British Columbia health officials remain concerned about COVID-19 variants as they reported 1,236 new cases – including 86 cases in Island Health – and 13 deaths from the virus on Monday.
The number of confirmed cases in B.C. climbs to 70,952 while the province’s death toll now stands at 1,259.
Of the new cases, 266 were recorded in Vancouver Coastal Health, 601 were in Fraser Health, 86 were in Island Health, 152 were in Interior Health, and 131 were in Northern Health.
There are currently 3,976 active cases in the province, 234 people in hospital — 69 of whom are in intensive care — and roughly 6,000 people under active public health monitoring due to possible exposure to an identified case.
Additionally, there are 22 active outbreaks at long-term care or assisted living and nine outbreaks at acute care facilities involving a total of 786 residents and 441 staff across the province.
On a positive note, 65,605 people in B.C. have recovered from the deadly virus while 154,496 people have received the COVID-19 vaccine.
Dr. Bonnie Henry, the provincial health officer, said during Monday’s update there have now been 40 cases identified as being either the U.K. or South African variant in British Columbia.
Only four cases of the U.K. variant have been identified on Vancouver Island while there have been no confirmed cases of the South African variant on the Island, according to Henry, who said just three variant cases are active in B.C.
“We only have three that are currently active and public health has done extensive follow up in tracing back of all of our cases and the ones we know about, we are confident for the majority of them that there has been no onward transmission,” she said.
However, Henry said based on evidence from other countries such as the United Kingdom, Portugal, Ireland and South Africa, the variants of COVID-19 can “change the game” if they spread throughout the community.
“I think all of us are dreading that,” she said.
B.C.’s vaccine supply expected to increase in the weeks ahead
During Monday’s update, Henry also said that British Columbia’s available supply of vaccine will increase each week this month.
“We are looking forward to early in March when we anticipate being able to fully start our mass vaccination clinics around the province,” she said. “We are planning for that and the rollout of this phase now.”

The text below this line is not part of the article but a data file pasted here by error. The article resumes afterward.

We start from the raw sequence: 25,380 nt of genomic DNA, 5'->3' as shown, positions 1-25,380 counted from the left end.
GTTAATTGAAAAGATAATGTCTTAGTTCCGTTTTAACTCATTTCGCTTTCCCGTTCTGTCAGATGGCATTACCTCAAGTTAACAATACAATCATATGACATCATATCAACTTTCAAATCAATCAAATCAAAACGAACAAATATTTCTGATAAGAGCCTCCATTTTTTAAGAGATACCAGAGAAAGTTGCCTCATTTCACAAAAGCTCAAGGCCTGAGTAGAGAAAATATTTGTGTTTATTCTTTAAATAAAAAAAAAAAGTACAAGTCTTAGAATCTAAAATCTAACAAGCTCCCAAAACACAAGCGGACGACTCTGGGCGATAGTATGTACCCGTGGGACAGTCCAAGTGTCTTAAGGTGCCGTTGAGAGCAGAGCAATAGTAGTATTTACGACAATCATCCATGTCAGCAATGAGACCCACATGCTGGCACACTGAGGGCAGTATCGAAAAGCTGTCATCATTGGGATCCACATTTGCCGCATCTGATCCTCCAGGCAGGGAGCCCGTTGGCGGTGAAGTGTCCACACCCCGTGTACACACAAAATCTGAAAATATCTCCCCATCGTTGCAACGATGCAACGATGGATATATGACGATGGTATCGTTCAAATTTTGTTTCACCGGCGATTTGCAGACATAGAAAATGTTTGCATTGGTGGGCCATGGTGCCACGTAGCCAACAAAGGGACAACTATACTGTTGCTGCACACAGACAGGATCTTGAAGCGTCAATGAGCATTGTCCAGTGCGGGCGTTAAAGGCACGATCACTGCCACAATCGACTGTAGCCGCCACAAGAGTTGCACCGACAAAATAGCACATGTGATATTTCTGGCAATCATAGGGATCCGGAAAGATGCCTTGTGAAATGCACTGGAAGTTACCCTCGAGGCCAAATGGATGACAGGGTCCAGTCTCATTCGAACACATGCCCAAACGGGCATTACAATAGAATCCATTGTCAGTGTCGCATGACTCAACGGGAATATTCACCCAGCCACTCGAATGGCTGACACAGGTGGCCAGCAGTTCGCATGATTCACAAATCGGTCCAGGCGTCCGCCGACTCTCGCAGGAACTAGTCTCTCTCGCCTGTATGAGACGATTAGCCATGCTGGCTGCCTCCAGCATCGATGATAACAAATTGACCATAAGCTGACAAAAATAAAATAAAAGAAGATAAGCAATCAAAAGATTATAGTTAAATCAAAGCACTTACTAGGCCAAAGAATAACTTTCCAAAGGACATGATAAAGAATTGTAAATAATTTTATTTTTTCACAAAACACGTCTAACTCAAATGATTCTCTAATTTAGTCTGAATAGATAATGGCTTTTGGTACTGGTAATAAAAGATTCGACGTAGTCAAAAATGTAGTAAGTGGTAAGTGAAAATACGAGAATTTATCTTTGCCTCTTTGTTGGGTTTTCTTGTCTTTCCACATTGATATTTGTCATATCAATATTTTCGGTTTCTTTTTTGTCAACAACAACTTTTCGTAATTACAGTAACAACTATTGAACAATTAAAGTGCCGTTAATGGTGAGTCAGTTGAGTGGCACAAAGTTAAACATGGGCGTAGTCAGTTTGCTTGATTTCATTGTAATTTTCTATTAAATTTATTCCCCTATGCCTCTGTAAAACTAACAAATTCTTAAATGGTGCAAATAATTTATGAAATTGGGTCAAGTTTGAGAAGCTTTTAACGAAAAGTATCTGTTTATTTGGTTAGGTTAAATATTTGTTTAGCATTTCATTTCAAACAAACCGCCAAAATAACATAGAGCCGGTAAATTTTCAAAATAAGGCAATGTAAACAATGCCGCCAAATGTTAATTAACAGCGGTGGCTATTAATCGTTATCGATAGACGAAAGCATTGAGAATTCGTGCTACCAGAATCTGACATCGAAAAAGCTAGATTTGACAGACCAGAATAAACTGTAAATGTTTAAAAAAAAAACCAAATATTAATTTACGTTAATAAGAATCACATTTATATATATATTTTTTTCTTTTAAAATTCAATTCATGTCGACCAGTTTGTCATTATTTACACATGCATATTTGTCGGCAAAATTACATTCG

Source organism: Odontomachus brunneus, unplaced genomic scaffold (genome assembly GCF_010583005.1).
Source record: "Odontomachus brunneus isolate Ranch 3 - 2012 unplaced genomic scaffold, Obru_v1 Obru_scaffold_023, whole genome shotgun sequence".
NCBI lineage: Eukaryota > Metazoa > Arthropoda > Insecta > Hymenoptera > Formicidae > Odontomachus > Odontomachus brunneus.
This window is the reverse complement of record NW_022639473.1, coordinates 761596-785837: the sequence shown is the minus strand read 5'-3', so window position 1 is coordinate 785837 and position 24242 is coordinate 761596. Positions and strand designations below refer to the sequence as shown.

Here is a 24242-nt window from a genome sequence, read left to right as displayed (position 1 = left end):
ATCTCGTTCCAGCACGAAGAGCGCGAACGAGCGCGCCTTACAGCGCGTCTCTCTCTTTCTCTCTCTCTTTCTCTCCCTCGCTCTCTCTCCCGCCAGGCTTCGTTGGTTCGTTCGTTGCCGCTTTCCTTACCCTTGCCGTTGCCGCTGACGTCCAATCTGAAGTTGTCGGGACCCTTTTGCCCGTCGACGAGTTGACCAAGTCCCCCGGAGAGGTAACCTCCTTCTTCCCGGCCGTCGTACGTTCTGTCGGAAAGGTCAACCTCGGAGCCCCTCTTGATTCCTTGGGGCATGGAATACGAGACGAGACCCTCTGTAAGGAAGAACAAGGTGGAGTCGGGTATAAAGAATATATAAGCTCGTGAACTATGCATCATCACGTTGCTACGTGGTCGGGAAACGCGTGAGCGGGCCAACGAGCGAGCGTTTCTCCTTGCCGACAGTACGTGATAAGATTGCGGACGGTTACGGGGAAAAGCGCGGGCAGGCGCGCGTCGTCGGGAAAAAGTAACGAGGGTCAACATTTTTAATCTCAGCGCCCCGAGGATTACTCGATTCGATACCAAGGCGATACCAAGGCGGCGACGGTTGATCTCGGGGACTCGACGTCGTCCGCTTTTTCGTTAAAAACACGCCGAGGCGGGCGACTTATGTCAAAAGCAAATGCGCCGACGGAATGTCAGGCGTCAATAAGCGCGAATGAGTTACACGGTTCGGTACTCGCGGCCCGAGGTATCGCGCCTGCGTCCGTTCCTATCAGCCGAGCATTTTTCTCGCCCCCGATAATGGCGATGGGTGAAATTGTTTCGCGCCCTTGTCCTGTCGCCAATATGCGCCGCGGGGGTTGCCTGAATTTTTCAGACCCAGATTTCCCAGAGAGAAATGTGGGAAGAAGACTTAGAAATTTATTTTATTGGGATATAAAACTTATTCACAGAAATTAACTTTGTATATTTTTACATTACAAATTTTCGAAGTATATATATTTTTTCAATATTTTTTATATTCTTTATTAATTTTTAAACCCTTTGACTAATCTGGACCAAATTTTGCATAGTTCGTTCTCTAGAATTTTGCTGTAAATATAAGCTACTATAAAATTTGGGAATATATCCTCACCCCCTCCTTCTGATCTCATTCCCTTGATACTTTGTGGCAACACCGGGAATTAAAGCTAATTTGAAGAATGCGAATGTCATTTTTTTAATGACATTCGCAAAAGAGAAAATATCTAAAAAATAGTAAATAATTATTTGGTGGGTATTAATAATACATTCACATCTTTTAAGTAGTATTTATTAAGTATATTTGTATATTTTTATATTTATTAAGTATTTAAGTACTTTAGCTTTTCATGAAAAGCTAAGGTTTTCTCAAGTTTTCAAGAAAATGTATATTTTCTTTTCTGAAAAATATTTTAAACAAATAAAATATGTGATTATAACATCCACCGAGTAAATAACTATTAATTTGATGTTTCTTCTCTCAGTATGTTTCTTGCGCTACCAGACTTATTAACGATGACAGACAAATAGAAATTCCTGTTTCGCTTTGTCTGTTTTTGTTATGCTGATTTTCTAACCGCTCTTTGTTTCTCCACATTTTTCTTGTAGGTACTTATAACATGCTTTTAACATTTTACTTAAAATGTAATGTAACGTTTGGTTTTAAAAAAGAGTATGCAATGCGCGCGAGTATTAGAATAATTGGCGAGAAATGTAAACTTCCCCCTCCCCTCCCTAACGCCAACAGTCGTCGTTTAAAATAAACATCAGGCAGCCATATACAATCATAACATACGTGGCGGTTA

Those over the age of 80 should expect to receive information in the coming days regarding when and where they will be able to get vaccinated for COVID, said Henry.
“We are working on the details for every community across the province and they will become clear in the next little while and there will be multiple ways we will be contacting people,” she said.
British Columbia’s daily case numbers have been on a decline in recent weeks and hospitalizations have dropped by approximately 30 per cent since mid-December.
Henry said the province is moving in the right direction but stressed the importance of reducing the transmission of COVID.
“Every day that we stop the spread of this virus, no matter what the variant, we buy ourselves time,” she said. “Time to get our immunization program up and running again, as we are going to be this week, and also time to better understand where we are seeing transmission and cases of . . . these variants of concern.”
According to the latest data provided by Island Health, there are currently 240 active cases on Vancouver Island, which is an increase of seven cases since the last update on Feb. 5.
Of the active cases, 63 are on southern Vancouver Island, 168 on central Vancouver Island and nine on northern Vancouver Island.
There are currently 22 people on the Island in hospital, six of whom are in critical care.
Southern Vancouver Island includes the Greater Victoria region, Southern Gulf Islands and the Port Renfrew area.
Central Vancouver Island includes the Cowichan Valley, Duncan, Nanaimo, Parksville, Port Alberni and Tofino areas.
Northern Vancouver Island goes from the Comox Valley to Port Hardy but also includes surrounding areas like Alert Bay and Sointula.